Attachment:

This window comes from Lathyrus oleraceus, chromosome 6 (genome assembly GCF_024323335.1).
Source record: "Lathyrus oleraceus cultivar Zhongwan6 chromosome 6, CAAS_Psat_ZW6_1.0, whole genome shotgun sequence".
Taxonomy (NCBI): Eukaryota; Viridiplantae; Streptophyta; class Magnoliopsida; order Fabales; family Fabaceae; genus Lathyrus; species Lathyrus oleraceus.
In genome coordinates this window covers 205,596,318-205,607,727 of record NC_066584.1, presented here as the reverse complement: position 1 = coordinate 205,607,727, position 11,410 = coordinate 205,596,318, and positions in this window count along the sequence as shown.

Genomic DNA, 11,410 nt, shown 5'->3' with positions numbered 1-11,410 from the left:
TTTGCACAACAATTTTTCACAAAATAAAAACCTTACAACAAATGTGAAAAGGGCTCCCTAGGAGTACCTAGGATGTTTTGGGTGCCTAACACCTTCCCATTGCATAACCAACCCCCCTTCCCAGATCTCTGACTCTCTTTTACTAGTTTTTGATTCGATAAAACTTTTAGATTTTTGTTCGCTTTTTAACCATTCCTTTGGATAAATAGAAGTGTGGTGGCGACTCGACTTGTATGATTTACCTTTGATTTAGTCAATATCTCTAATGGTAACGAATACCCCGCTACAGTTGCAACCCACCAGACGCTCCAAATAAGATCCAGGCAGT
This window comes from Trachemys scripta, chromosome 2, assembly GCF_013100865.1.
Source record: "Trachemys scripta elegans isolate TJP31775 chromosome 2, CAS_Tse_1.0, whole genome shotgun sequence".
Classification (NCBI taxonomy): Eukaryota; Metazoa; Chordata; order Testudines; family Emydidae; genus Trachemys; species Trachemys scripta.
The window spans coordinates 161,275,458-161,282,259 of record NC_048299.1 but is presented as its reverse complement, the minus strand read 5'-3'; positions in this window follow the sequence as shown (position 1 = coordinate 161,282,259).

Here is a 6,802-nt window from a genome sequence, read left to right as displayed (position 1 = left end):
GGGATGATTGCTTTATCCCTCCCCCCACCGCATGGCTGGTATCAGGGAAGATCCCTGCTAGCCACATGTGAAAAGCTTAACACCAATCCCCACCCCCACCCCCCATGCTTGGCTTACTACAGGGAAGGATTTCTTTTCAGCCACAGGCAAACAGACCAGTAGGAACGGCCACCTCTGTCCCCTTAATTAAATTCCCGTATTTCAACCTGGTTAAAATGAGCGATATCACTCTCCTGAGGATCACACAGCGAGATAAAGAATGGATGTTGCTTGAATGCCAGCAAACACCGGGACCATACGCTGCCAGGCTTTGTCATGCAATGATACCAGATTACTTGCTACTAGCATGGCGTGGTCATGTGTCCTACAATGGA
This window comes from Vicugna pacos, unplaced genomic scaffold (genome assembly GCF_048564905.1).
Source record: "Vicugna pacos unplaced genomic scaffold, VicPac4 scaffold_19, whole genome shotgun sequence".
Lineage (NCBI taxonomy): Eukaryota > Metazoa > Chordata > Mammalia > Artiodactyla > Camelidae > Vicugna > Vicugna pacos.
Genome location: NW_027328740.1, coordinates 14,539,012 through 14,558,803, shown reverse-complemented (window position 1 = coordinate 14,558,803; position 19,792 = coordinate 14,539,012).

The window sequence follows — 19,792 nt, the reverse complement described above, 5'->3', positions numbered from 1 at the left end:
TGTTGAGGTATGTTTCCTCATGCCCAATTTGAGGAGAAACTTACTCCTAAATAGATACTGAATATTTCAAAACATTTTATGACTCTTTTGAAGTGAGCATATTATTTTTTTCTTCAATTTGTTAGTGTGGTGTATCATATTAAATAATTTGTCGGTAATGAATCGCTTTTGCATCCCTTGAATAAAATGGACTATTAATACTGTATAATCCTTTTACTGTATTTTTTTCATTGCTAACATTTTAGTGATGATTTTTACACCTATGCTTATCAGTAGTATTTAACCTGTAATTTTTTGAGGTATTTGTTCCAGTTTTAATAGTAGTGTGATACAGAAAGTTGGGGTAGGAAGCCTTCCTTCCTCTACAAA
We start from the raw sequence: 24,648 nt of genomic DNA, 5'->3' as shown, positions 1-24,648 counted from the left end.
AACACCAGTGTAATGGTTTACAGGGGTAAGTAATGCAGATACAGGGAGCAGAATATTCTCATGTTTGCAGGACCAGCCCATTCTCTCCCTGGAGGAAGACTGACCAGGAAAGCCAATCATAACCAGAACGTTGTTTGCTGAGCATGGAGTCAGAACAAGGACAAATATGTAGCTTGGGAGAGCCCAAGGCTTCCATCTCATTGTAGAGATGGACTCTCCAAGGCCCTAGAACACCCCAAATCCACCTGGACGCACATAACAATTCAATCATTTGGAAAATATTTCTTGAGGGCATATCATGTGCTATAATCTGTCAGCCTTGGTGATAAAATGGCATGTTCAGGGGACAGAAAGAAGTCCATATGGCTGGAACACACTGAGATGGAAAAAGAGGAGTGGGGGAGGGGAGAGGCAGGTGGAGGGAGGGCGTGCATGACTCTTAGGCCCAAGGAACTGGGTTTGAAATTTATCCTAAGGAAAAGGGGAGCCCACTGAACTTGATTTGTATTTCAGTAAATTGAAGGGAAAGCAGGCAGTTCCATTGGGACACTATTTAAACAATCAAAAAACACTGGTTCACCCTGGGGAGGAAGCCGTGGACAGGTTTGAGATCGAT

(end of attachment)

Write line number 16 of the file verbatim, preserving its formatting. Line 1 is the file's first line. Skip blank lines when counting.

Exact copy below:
Genome location: NW_027328740.1, coordinates 14,539,012 through 14,558,803, shown reverse-complemented (window position 1 = coordinate 14,558,803; position 19,792 = coordinate 14,539,012).